NEW YORK (Reuters) - U.S. crude oil prices hit an 11-week high above $79 per barrel on Friday then retreated to close lower, as markets digested the European bank stress test results while taking support from the temporary loss of some Gulf of Mexico oil production ahead of Tropical Storm Bonnie.
U.S. crude oil for September delivery fell 32 cents, or 0.4 percent, to settle at $78.98 a barrel, trading from $78.40 to $79.60, the highest front-month crude price since $80.39 was struck May 6.
Supportive economic data and the strengthening of Bonnie lifted oil prices 3.58 percent on Thursday. For the week, U.S. front-month crude gained $2.97, or 3.91 percent, after dipping 8 cents to $76.01 last week.
London ICE Brent futures fell 37 cents, or 0.48 percent, to settle at $77.45 a barrel.
“Oil had a big rise yesterday, as did the stock market, so oil is just consolidating ahead of the weekend. The fact that prices are holding up is technically a positive,” said Chris Jarvis, senior analyst at Caprock Risk Management in Hampton Falls, New Hampshire.
By midday Friday 28.3 percent of Gulf of Mexico oil production and 10.4 percent of natural gas output had been shut ahead of Tropical Storm Bonnie, according to the U.S. Bureau of Ocean Energy Management, Regulation, and Enforcement.
But the storm is not expected to become a hurricane before it hits the Louisiana coast on Sunday, the U.S. National Hurricane Center said in a Friday afternoon report.
All of the weather models agreed with the NHC that Bonnie would move northwest across the eastern Gulf of Mexico over the next couple of days before hitting the Louisiana-Mississippi coasts.
Oil, foreign exchange, and stock markets seesawed on Friday after seven of 91 European banks were judged not strong enough to withstand another recession and would face a capital shortfall of 3.5 billion euros ($4.5 billion), far less than expected, causing analysts to worry that the tests were too soft.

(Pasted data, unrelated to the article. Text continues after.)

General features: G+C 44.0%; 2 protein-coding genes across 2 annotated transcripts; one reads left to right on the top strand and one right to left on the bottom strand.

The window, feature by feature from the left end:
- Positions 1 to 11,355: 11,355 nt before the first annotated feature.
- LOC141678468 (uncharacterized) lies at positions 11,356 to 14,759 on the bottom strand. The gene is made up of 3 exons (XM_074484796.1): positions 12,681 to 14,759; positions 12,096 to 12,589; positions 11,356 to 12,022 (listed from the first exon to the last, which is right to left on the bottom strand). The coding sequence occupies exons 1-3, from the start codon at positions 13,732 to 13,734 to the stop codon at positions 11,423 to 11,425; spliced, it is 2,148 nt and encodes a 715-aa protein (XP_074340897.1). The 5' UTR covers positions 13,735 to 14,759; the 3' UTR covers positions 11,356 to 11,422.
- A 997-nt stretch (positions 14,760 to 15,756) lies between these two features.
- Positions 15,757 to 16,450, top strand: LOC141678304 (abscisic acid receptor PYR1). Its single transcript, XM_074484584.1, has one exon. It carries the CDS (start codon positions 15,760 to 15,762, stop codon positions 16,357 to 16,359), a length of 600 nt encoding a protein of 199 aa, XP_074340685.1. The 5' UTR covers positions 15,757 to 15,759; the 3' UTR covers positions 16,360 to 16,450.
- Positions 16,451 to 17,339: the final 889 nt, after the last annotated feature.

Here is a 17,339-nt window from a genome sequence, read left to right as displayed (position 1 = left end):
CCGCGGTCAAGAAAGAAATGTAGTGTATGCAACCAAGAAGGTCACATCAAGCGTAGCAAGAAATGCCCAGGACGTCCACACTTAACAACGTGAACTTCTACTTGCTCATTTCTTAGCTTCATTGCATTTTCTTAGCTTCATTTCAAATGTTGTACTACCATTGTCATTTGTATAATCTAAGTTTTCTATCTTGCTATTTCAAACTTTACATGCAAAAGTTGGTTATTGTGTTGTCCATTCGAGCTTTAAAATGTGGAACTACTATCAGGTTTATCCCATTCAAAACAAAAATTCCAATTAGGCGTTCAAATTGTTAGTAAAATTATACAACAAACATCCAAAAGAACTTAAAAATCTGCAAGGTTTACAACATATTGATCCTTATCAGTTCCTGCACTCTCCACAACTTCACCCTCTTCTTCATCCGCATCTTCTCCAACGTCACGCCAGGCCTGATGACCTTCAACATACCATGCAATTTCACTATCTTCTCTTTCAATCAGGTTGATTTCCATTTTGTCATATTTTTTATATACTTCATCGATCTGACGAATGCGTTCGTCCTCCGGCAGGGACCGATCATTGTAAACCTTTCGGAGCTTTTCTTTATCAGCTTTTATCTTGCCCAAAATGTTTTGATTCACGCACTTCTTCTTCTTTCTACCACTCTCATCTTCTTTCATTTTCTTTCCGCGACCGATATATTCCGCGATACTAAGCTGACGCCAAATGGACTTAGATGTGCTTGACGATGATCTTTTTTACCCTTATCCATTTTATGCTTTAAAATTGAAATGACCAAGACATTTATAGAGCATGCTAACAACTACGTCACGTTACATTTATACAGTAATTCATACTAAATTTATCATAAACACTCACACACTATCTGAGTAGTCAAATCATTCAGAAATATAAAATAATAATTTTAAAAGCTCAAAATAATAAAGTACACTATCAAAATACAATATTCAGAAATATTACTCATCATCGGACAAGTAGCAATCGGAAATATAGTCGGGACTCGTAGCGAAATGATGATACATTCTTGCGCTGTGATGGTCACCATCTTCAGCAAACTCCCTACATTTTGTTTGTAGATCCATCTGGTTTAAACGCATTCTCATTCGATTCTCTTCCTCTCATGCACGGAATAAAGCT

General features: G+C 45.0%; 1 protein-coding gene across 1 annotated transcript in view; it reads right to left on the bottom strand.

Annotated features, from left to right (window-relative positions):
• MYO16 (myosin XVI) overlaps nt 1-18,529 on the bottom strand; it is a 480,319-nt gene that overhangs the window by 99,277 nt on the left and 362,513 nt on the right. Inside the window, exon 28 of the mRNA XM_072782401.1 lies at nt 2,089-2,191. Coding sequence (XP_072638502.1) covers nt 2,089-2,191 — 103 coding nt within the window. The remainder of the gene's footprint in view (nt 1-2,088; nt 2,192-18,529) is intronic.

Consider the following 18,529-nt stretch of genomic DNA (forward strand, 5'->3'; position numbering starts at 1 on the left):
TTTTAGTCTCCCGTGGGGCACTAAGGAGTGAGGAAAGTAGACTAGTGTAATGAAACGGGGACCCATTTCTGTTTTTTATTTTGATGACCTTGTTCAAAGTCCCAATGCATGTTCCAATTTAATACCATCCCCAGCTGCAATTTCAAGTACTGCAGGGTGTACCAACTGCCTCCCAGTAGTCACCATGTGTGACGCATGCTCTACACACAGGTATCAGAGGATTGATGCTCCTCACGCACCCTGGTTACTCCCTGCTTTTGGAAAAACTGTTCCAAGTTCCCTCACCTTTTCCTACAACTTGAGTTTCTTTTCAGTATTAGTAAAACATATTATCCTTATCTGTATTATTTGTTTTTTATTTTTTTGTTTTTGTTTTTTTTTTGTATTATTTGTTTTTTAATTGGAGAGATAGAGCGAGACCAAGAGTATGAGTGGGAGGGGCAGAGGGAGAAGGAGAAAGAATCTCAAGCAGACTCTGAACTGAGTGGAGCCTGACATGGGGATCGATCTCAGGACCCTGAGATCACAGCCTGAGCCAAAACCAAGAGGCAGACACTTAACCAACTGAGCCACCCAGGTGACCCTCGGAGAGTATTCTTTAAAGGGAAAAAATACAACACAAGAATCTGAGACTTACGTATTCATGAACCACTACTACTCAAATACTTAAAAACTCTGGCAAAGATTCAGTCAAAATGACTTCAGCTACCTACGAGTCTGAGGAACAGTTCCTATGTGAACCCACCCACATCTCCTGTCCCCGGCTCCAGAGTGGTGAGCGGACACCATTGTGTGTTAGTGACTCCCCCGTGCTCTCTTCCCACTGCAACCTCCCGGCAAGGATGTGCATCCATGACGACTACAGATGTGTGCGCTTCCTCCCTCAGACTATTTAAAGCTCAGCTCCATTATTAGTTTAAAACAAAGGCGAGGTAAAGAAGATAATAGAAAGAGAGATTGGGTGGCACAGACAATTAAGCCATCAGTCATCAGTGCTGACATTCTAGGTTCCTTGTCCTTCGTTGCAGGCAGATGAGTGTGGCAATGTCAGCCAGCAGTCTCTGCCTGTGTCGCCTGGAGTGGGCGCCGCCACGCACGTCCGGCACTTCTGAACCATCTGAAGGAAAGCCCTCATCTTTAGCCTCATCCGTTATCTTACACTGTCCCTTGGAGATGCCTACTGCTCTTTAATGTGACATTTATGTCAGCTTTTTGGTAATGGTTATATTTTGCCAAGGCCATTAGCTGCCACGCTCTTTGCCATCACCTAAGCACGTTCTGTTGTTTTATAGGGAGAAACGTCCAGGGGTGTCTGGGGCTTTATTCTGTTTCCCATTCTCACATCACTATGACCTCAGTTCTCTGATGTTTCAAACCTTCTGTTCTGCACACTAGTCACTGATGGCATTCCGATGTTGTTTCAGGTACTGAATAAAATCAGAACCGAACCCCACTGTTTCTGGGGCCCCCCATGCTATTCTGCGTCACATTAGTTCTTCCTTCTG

Analysts had expected five to 10 banks to fail the test, but estimated the capital shortfall could be over 30 billion euros.
Crude prices hit the intraday peak earlier on Friday when Germany’s Ifo survey showed a jump in business sentiment in July to its highest level in three years.
The euro edged up after falling against the dollar initially after the test results arrived. <USD/> The dollar’s strength early on Friday had helped pressure oil.
Wall Street’s reaction to the tests also was muted at first. U.S. stocks rose as a dividend hike by General Electric (GE.N) and solid earnings from companies including telecommunications provider Verizon Communications (VZ.N) boosted sentiment. .N
“Although the late-session equity strength provided support, some weakening in the euro and apparent evaporation of some of yesterday’s storm premium appeared to restrict upside price progress,” Jim Ritterbusch, president at Ritterbusch & Associates, said in a note.
The American Petroleum Institute on Friday provided another assessment of U.S. oil demand. Crude oil and petroleum products demand climbed 1.7 percent in June from a year ago, on rising use of distillate and jet fuels, though gasoline demand fell, the API said in its monthly supply report.
Additional reporting by Gene Ramos in New York, Ikuko Kurahone in London and Alejandro Barbajosa in Singapore; Editing by Alden Bentley